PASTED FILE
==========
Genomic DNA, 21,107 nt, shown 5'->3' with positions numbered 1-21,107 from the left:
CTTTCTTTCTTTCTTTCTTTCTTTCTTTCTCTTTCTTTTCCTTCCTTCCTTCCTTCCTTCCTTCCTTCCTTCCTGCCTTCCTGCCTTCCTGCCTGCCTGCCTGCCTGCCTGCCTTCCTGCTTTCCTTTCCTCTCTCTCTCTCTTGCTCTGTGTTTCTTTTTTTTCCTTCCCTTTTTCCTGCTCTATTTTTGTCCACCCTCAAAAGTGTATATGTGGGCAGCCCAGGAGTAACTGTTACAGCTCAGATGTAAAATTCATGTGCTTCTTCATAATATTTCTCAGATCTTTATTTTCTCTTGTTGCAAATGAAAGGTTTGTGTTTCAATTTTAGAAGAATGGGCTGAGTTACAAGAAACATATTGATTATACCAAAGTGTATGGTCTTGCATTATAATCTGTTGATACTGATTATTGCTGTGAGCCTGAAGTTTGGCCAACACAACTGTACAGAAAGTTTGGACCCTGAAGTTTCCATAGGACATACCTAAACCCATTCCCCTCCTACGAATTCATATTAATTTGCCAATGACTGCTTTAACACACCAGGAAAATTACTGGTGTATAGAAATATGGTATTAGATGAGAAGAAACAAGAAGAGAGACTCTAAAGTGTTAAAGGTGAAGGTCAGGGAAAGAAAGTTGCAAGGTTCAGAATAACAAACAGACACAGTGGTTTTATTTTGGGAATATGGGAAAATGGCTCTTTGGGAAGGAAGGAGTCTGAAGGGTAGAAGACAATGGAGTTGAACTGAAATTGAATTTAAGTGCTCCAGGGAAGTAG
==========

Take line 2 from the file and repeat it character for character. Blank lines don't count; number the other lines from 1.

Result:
CTTTCTTTCTTTCTTTCTTTCTTTCTTTCTCTTTCTTTTCCTTCCTTCCTTCCTTCCTTCCTTCCTTCCTTCCTGCCTTCCTGCCTTCCTGCCTGCCTGCCTGCCTGCCTGCCTTCCTGCTTTCCTTTCCTCTCTCTCTCTCTTGCTCTGTGTTTCTTTTTTTTCCTTCCCTTTTTCCTGCTCTATTTTTGTCCACCCTCAAAAGTGTATATGTGGGCAGCCCAGGAGTAACTGTTACAGCTCAGATGTAAAATTCATGTGCTTCTTCATAATATTTCTCAGATCTTTATTTTCTCTTGTTGCAAATGAAAGGTTTGTGTTTCAATTTTAGAAGAATGGGCTGAGTTACAAGAAACATATTGATTATACCAAAGTGTATGGTCTTGCATTATAATCTGTTGATACTGATTATTGCTGTGAGCCTGAAGTTTGGCCAACACAACTGTACAGAAAGTTTGGACCCTGAAGTTTCCATAGGACATACCTAAACCCATTCCCCTCCTACGAATTCATATTAATTTGCCAATGACTGCTTTAACACACCAGGAAAATTACTGGTGTATAGAAATATGGTATTAGATGAGAAGAAACAAGAAGAGAGACTCTAAAGTGTTAAAGGTGAAGGTCAGGGAAAGAAAGTTGCAAGGTTCAGAATAACAAACAGACACAGTGGTTTTATTTTGGGAATATGGGAAAATGGCTCTTTGGGAAGGAAGGAGTCTGAAGGGTAGAAGACAATGGAGTTGAACTGAAATTGAATTTAAGTGCTCCAGGGAAGTAG